The Chronicle is a composition unrivalled and alone ; fuch gaiety of fancy, such facility of expression, such varied similitude, such a succession of images, and such a dance of words, it is vain to expect except from Cowley. His strength always appears in his agility; his volatility is not the fiutter of a light, but the bound of an elakic mind, His levity never leaves his learning behind it; the moralist, the politician, and the critick, mingle their influence even in this airy frolick of genius, To such a performance Suckling could have


brought the gaiety, but not the knowledge; Dryden çould have supplied the knowledge, but not the gaiety,

The verses to Davenant, which are vigorously begun, and happily concluded, contain some hints of criticism very justly conceived and happily expressed. Cowley's critical abilities have not been sufficiently obferved : the few decisions and remarks which his

prefaces and his notes on the Davideis supply, were at that time accessions to English literature, and thew such skill as raises our wish for more examples.

The lines from Jersey are a very curious and pleasing specimen of the familiar descending to the burlesque.

His two metrical disquisitions for and againf Reason, are no mean specimens of metaphysical poetry. The ftanzas against knowledge produce little conviction. In those which are intended to exalt the human faculties, Reafon has its proper task assigned it; that of judging, pot of things revealed, but of the reality of revelation In the verses for Reason is a passage which Bentley, in the only English vesses which he is known to have written, seems to have copied, though with the info riority of an imitator,

The holy Book like the eighth sphere doth shinc

With thousand lights of truth divine,
So numberless the stars that to our eye

It makes all but one galaxy :
Yet Reason must aslift too ; for in seas

So vaft and dangerous as these,
Our course by stars above we cannor know

Without the compa?s too below.
After this says Bentley :

Who travels in religious jars,
Truth mix'd with error, clouds with tays,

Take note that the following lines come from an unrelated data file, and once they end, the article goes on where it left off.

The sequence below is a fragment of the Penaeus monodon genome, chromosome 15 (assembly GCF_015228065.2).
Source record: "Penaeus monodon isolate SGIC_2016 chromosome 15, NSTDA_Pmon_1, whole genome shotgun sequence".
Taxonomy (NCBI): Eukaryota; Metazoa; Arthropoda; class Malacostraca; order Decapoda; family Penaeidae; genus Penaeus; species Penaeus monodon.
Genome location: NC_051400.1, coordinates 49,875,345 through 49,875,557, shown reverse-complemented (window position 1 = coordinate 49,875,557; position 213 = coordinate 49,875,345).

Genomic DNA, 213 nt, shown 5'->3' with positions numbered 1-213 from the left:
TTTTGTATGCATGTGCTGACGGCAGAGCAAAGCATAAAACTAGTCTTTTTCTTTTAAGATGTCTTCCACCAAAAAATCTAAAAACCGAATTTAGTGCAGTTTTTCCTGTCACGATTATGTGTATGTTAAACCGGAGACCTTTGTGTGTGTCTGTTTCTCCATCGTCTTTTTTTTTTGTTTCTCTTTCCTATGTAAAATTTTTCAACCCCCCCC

With Whiston wanting pyx and stars,
In the wide ocean finks or strays.


Cowley seems to have had, what Milton is believed to have wanted, the skill to rate his own performances by their just value, and has therefore closed his Mifcellanies with the verses upon Crashaw, which apparently excel all that have gone before them, and in which there are beauties which common authors may justly think not only above their attaininent, but above their ambition.

To the Miscellanies succeed the Anacreontiques, or paraphrastical translations of some little poems, which pass, however justly, under the name of Anacreon. Of those songs dedicated to festivity and gaiety, in which even the morality is voluptuous, and which teach nothing but the enjoyment of the present day, he has given rather a plealing than a faithful representation, having retained their spriteliness, but lost their simplicity. The Anacreon * of Cowley, like the Homer of Pope, has admitted the decoration of some modern graces, by which he is undoubtedly more amiable to

* I have reason to think that Dr. Johnson knew not that a complete tranfation of Anacreon, other than the late one of Fawkes, who himself was ignorant of the fact, was extant in our language ; such a one, however, there is by Stanley, the author of " the Lives of the Philosophers, 8vo.” 1651; remarkable in respect both of its elegance and conciseness, of which qualities the following, being the twentyfixth ode, may serve as a speciinen:

When fenfe in wine I steep,
All my cares are lull'd asleep;
Rich in thought, I then despise
Cræsus, and his royalties;
Whilft with ivy twines I wreath me,
And sing all the world beneath me;
Others run to martial fights,
I to Bacchus's delights;
Fill the cup then, boy, for I
Drunk than dead had rather lie.